Child Mortality rates have dropped in half since 1990 but still more to be done

New data released today by the United Nations show that under-five mortality rates have dropped by 49 per cent between 1990 and 2013. The average annual reduction has accelerated – in some countries it has even tripled – but overall progress is still short of meeting the global target of a two-thirds decrease in under-five mortality by 2015.

New estimates in Levels and Trends in Child Mortality 2014 show that in 2013, 6.3 million children under five died from mostly preventable causes, around 200,000 fewer than in 2012, but still equal to nearly 17,000 child deaths each day.

In 2013, 2.8 million babies died within the first month of life, which represents about 44 per cent of all under-five deaths. About two-thirds of these deaths occurred in just 10 countries. While the number of neo-natal deaths have declined, progress has been slower than for the overall under-five mortality rate.

In June this year, WHO, UNICEF and partners issued the first-ever global plan to end preventable newborn deaths and stillbirths by 2035. The Every Newborn Action Plan calls for all countries to take steps to provide basic, cost-effective health services – in particular around the time of childbirth, as well as for small and sick babies – and to improve the quality of care.

Among the report’s other major findings:

Eight of the 60 countries identified as ‘high mortality countries’ – with at least 40 under-five deaths for every 1,000 live births – have already reached or surpassed the MDG target (67 per cent reduction). The countries are Malawi (72), Bangladesh (71), Liberia (71), Tanzania (69), Ethiopia (69), Timor-Leste (68), Niger (68) and Eritrea (67).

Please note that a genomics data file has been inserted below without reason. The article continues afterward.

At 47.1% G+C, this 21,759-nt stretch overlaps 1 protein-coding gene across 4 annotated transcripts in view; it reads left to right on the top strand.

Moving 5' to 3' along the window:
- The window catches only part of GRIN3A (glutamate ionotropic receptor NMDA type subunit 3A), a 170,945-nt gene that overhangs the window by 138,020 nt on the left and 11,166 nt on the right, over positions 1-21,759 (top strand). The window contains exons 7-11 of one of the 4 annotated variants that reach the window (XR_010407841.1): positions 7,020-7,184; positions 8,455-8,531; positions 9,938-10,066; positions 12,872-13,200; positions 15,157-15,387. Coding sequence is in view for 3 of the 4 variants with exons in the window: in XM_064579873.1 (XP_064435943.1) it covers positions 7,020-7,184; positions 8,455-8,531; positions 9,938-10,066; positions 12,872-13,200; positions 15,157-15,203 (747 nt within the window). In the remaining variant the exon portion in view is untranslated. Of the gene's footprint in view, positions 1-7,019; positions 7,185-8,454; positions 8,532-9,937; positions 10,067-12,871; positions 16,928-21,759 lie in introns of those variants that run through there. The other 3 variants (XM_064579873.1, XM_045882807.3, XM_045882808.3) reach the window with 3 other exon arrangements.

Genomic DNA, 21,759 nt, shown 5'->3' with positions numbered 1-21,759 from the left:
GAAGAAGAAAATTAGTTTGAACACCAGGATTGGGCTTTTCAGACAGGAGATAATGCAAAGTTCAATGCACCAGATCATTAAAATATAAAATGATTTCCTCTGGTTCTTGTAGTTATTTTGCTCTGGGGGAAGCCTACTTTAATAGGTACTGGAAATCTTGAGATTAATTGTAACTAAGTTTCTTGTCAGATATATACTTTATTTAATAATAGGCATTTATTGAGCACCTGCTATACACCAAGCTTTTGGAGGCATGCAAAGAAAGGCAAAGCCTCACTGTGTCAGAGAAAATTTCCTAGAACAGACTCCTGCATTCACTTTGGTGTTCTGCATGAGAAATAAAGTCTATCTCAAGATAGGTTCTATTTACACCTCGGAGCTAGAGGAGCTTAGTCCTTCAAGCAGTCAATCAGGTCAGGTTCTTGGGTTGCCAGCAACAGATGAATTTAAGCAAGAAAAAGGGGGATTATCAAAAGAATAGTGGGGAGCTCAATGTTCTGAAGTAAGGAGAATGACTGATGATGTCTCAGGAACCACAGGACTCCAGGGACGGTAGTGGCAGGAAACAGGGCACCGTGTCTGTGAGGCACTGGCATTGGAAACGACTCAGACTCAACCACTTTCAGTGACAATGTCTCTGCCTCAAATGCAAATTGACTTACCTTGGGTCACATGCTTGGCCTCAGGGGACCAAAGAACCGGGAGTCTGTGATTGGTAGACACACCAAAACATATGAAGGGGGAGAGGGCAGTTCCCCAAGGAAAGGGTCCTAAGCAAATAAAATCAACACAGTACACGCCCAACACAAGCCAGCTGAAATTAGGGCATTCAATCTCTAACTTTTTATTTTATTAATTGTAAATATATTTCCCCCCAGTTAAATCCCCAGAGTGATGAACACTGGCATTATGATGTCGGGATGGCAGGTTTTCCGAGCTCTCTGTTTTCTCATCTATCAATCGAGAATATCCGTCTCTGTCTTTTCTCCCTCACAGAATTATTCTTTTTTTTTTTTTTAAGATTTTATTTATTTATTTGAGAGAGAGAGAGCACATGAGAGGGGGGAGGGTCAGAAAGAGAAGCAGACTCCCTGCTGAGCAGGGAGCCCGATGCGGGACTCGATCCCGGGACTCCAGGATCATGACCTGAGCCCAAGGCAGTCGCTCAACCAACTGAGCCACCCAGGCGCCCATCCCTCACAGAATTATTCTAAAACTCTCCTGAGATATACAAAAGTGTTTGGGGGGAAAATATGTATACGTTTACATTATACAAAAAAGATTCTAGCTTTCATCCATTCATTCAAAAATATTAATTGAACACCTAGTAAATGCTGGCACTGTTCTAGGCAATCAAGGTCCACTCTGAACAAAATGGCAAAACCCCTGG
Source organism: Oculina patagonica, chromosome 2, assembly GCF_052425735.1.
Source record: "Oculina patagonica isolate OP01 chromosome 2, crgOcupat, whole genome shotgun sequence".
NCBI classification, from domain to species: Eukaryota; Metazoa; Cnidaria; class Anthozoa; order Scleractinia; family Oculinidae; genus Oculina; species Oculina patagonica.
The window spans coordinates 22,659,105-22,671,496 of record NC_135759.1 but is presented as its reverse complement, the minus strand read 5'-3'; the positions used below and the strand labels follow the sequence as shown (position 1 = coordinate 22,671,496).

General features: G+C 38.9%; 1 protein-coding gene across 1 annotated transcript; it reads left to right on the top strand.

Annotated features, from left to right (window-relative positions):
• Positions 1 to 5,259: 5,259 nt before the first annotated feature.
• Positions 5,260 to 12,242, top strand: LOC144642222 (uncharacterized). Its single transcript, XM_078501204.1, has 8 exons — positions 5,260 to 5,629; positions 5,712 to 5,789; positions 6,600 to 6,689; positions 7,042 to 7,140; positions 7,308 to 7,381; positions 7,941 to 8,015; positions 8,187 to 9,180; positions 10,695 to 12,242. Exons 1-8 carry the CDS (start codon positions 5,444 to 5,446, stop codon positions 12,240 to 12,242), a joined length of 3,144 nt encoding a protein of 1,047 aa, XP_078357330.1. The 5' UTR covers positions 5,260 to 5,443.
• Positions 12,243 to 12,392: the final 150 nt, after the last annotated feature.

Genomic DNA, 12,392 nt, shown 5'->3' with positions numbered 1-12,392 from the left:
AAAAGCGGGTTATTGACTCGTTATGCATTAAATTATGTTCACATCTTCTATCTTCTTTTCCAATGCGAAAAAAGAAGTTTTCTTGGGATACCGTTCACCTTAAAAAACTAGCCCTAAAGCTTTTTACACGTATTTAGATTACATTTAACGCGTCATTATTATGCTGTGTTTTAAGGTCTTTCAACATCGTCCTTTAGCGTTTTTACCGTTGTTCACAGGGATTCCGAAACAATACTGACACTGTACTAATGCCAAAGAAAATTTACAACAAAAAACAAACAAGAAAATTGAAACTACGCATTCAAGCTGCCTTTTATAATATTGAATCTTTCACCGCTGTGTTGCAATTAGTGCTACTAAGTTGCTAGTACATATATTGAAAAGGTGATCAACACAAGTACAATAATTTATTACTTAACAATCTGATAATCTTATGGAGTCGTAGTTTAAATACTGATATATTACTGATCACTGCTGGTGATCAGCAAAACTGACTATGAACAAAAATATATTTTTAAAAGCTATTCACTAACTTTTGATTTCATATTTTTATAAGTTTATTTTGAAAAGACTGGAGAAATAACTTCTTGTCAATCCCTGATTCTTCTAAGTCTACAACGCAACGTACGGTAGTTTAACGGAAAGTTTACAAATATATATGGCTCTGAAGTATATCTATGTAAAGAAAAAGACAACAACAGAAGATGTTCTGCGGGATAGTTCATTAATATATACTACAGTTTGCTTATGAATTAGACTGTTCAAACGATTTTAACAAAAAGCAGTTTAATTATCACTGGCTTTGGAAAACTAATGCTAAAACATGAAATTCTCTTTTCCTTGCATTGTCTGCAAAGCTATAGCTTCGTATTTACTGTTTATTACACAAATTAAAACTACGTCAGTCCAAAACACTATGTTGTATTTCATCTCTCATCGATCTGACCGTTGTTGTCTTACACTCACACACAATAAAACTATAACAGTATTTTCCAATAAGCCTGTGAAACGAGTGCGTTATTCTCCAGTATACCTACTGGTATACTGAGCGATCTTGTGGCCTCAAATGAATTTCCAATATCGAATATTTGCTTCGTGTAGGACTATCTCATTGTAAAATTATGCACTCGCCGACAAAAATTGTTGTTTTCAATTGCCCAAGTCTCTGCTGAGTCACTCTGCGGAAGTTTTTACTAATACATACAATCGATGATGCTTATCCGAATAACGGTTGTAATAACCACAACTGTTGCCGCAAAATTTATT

Eastern Asia, Latin America and the Caribbean and Northern Africa, have already reduced the under-five mortality rate by more than two-thirds since 1990.

Two countries, India (21 per cent) and Nigeria (13 per cent), together account for more than one-third of deaths among children below 5 years of age.

While Sub-Saharan Africa has cut under-five mortality rates by 48 per cent since 1990, it still has the world’s highest rate – 92 deaths per 1,000 live births – nearly 15 times the average in high-income countries.

Children born in Angola, which has the highest under-five mortality rate in the world (167 deaths per 1,000 live births), are 84 times more likely to die before the age of five than children born in Luxembourg, with the lowest rate (2). Within countries, relative wealth, education, and location are key – a child’s risk of dying increases if she or he is born in a remote rural area, into a poor household or to a mother with no education.

The leading causes of under-five deaths are pre-term birth complications (17 per cent); pneumonia (15 per cent); complications during labour and delivery (11 per cent); diarrhoea (9 per cent); and malaria (7 per cent). Under-nutrition contributes to nearly half of all under-five deaths.

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